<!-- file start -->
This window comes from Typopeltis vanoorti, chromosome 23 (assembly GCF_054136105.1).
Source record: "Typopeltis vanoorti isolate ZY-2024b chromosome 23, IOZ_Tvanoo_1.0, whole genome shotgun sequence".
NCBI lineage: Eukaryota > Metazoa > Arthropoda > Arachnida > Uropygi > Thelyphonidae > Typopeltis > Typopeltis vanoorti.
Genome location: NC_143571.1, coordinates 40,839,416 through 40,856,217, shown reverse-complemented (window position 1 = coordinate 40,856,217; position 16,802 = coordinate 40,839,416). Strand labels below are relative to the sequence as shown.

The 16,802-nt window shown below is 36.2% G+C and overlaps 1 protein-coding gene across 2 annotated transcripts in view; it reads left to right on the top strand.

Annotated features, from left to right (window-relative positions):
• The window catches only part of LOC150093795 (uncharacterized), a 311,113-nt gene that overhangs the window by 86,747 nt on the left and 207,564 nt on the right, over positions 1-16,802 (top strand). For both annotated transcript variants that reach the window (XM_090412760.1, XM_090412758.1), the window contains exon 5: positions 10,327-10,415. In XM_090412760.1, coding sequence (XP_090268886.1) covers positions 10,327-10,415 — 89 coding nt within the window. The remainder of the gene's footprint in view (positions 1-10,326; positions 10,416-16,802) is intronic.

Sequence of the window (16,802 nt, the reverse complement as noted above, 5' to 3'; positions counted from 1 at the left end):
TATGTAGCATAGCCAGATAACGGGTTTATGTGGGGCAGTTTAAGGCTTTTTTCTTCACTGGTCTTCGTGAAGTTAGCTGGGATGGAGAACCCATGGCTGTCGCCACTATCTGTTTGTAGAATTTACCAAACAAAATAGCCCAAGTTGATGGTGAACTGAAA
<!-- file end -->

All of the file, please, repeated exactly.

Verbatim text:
This window comes from Typopeltis vanoorti, chromosome 23 (assembly GCF_054136105.1).
Source record: "Typopeltis vanoorti isolate ZY-2024b chromosome 23, IOZ_Tvanoo_1.0, whole genome shotgun sequence".
NCBI lineage: Eukaryota > Metazoa > Arthropoda > Arachnida > Uropygi > Thelyphonidae > Typopeltis > Typopeltis vanoorti.
Genome location: NC_143571.1, coordinates 40,839,416 through 40,856,217, shown reverse-complemented (window position 1 = coordinate 40,856,217; position 16,802 = coordinate 40,839,416). Strand labels below are relative to the sequence as shown.

The 16,802-nt window shown below is 36.2% G+C and overlaps 1 protein-coding gene across 2 annotated transcripts in view; it reads left to right on the top strand.

Annotated features, from left to right (window-relative positions):
• The window catches only part of LOC150093795 (uncharacterized), a 311,113-nt gene that overhangs the window by 86,747 nt on the left and 207,564 nt on the right, over positions 1-16,802 (top strand). For both annotated transcript variants that reach the window (XM_090412760.1, XM_090412758.1), the window contains exon 5: positions 10,327-10,415. In XM_090412760.1, coding sequence (XP_090268886.1) covers positions 10,327-10,415 — 89 coding nt within the window. The remainder of the gene's footprint in view (positions 1-10,326; positions 10,416-16,802) is intronic.

Sequence of the window (16,802 nt, the reverse complement as noted above, 5' to 3'; positions counted from 1 at the left end):
TATGTAGCATAGCCAGATAACGGGTTTATGTGGGGCAGTTTAAGGCTTTTTTCTTCACTGGTCTTCGTGAAGTTAGCTGGGATGGAGAACCCATGGCTGTCGCCACTATCTGTTTGTAGAATTTACCAAACAAAATAGCCCAAGTTGATGGTGAACTGAAA